RD: Well, you know Breitbart said, you know, you brought him up, politics is downstream from the culture. You had mentioned the culture earlier, and that’s something that I really believe needs to be addressed. More right-wing cultural stuff, you know, Hollywood. How do you change that?
But yet, there’s these big issues that I think some of us are starting to identify. I guess that’s the first step, before you can change something, but it’s not something that’s going to be changed in a day or even a year, I don’t think, Stacy.
RSM: Well, that’s just right. And you mentioned Hollywood… Breitbart was continually frustrated at his difficulty in trying to get the Republican establishment– as you might call it in Washington– or even the conservative establishment, to what he was trying to do out in Hollywood.
You know, there’s an organization called the Friends of Abe, which is a sort of informal club of conservatives in Hollywood. And Breitbart was very active in supporting that: trying to find out who our friends are in the Hollywood, in the entertainment industry, supporting our friends. See, supporting our friends is so much more a positive thing to do than to constantly be attacking our enemies. We know who our enemies are. When Michael Moore says something idiotic, great, we’ll report that Michael Moore said something idiotic and explain why it’s idiotic. But in the meantime, we need to try to build on what little toe-hold we have on popular culture.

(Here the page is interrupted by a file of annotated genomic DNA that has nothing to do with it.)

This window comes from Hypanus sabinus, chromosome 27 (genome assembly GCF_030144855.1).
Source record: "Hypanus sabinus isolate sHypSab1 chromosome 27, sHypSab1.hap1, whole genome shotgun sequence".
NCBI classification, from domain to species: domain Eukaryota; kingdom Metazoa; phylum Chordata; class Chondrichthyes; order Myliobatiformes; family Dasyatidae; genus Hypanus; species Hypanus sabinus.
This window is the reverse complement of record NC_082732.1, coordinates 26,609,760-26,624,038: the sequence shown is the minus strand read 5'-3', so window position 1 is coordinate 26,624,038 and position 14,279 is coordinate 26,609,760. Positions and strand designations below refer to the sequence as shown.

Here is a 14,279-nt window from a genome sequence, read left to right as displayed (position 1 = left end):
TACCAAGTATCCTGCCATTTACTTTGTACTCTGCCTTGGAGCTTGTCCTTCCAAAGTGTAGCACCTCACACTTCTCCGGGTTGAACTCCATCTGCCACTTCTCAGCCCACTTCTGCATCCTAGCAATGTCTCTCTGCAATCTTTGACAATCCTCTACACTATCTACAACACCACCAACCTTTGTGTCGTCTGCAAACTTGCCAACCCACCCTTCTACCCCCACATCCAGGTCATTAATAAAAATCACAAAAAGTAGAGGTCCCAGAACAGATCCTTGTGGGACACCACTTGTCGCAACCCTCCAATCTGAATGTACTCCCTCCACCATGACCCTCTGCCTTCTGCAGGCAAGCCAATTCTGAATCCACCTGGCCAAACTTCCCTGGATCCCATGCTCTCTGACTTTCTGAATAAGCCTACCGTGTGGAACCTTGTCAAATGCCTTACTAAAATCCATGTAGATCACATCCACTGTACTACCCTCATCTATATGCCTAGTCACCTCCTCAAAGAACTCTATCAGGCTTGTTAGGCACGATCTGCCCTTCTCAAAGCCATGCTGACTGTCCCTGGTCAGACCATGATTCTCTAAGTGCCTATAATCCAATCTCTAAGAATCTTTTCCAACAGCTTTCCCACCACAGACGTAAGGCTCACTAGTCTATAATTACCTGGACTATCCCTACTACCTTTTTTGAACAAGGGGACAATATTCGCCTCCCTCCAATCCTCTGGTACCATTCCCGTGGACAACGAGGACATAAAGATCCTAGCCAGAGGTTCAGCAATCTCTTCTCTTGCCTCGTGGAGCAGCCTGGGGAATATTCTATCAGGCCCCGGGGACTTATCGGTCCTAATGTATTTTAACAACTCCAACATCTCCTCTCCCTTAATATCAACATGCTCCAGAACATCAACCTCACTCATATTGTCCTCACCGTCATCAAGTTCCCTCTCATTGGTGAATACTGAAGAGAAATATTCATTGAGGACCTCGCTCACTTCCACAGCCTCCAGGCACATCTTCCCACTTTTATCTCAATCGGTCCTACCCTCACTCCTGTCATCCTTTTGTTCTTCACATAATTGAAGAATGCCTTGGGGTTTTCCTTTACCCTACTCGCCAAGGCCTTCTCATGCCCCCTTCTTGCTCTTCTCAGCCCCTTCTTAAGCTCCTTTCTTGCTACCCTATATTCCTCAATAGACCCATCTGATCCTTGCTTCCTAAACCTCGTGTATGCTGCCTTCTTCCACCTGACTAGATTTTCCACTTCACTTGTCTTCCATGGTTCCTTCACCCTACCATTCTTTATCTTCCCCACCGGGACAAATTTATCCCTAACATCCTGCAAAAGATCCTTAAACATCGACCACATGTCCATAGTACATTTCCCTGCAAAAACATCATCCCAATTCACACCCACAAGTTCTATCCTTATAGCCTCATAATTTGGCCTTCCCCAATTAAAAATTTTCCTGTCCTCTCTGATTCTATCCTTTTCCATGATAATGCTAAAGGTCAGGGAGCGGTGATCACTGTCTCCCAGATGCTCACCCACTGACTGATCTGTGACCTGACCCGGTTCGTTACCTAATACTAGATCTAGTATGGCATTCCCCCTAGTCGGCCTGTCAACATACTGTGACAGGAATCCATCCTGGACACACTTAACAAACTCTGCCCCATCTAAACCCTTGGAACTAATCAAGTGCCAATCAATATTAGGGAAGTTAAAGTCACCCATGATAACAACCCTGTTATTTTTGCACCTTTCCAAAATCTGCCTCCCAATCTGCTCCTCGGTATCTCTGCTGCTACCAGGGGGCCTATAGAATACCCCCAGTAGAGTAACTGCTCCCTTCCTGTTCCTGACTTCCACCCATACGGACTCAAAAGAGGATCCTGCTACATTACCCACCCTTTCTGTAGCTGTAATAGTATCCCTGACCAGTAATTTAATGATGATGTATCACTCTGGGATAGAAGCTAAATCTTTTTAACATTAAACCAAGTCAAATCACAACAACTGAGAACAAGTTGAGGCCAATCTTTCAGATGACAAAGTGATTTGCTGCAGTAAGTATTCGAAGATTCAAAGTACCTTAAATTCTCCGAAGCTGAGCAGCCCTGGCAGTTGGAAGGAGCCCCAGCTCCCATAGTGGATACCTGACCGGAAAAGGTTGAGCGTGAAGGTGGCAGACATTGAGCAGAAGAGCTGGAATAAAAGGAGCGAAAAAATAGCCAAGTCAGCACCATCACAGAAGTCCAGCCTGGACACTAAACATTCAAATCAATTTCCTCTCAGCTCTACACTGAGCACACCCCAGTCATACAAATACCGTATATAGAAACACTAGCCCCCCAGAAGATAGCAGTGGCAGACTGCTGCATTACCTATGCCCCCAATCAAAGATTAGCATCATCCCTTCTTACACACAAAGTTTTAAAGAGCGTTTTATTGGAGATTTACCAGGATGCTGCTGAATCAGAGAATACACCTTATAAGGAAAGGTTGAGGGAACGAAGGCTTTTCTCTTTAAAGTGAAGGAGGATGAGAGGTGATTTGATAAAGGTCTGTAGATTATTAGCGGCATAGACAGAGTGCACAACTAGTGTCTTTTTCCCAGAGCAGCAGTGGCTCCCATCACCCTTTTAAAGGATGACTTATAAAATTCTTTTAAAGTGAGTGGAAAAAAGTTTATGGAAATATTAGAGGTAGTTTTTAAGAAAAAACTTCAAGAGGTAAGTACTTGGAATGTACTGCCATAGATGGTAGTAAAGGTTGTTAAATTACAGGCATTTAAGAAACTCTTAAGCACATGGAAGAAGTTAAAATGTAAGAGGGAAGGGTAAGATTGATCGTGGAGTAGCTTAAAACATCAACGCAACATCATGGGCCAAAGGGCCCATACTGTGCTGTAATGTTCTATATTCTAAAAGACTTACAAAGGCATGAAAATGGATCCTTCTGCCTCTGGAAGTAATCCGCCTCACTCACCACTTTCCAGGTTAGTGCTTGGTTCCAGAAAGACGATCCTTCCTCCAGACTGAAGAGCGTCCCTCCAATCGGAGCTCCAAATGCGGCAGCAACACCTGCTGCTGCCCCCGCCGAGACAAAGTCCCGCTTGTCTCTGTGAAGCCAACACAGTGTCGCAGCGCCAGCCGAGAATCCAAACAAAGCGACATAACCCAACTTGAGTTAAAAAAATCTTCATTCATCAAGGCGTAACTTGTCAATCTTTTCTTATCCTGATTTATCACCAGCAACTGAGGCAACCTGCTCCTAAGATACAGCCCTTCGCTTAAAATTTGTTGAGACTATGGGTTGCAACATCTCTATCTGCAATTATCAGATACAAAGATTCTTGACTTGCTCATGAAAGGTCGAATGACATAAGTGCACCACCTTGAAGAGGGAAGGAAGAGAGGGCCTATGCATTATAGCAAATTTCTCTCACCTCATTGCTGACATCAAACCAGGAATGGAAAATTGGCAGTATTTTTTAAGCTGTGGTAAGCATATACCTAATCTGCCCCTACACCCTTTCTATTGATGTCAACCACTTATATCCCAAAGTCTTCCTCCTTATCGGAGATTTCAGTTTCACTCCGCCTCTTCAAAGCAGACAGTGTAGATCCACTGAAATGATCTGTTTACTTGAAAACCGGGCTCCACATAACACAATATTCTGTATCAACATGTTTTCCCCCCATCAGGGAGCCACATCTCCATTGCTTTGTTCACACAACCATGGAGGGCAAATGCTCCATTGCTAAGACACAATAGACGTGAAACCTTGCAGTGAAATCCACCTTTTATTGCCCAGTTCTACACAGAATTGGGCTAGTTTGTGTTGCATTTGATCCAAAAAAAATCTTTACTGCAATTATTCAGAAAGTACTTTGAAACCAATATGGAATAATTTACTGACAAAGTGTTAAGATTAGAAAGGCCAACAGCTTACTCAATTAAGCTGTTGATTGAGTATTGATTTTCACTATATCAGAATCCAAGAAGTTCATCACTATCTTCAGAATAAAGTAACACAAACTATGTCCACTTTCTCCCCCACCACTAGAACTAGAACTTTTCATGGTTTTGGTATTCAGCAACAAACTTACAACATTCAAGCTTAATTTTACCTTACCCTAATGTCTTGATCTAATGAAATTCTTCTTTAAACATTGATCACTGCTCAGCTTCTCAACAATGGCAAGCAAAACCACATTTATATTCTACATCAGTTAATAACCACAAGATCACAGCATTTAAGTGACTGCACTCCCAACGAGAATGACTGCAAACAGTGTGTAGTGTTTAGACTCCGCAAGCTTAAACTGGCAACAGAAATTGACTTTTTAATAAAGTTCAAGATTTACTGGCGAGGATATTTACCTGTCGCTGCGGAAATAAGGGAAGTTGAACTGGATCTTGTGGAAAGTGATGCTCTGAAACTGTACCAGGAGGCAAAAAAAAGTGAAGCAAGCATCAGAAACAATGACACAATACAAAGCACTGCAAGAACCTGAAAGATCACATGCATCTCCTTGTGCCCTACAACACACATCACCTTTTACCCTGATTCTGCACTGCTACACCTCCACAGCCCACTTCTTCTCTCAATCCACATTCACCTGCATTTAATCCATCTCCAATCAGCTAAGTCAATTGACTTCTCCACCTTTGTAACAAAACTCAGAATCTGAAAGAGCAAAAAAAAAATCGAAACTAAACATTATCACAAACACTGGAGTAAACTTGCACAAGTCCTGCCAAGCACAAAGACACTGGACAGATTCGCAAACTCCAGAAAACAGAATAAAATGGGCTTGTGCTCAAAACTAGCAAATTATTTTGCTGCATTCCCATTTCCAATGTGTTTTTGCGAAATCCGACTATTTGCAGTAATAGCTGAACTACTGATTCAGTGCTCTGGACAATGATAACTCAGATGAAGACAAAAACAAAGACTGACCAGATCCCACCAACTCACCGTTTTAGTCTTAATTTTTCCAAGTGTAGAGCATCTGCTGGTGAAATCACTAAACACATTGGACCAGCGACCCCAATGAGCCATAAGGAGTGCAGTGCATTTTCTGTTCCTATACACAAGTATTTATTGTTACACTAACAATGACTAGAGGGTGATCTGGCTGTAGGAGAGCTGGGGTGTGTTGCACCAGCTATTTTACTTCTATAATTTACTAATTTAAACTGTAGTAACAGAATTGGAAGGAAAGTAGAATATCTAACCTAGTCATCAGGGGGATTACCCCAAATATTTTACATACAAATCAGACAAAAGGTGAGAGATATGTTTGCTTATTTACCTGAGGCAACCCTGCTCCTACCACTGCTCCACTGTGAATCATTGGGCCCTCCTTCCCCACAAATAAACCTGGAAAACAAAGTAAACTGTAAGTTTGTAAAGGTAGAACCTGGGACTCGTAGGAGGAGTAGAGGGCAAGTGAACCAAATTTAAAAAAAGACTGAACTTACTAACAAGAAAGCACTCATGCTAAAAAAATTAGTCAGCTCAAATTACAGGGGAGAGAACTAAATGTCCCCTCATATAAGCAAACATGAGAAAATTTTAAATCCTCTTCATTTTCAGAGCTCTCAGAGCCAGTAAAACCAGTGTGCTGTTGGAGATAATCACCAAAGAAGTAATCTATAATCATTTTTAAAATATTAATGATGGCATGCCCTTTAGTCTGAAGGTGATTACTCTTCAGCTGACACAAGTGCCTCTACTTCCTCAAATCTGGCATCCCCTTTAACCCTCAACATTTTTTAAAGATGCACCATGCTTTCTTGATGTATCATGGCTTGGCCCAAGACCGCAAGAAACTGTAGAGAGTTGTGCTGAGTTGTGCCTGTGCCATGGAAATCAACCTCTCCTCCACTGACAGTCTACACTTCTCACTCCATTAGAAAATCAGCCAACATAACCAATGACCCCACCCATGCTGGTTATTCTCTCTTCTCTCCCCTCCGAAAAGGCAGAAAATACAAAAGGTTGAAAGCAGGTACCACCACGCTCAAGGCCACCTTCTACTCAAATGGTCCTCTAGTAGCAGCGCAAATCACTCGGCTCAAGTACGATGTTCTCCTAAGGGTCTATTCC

RD: Yeah, I like what you said there about doing something more positive. All of us– and you know I’m guilty of it, too– it’s been so easy over the last four years to dredge up, day after day after day, crazy, leftist remarks, commenting on them and bringing them to light. That’s just hasn’t seemed to work, it hasn’t. I’m talking to the choir, I’m speaking to the choir. How do I get to not just be talking to the choir, you know?
I didn’t know about Friends of Abe. I’m going to look that up. I believe that supporting, when those people in Hollywood, there are a few that have come out as conservatives, they’re blacklisted. They can’t get work or they’re passed over. Their career is done. But if the conservative movement started to support these people, they wouldn’t be, because they couldn’t be. We’re the people.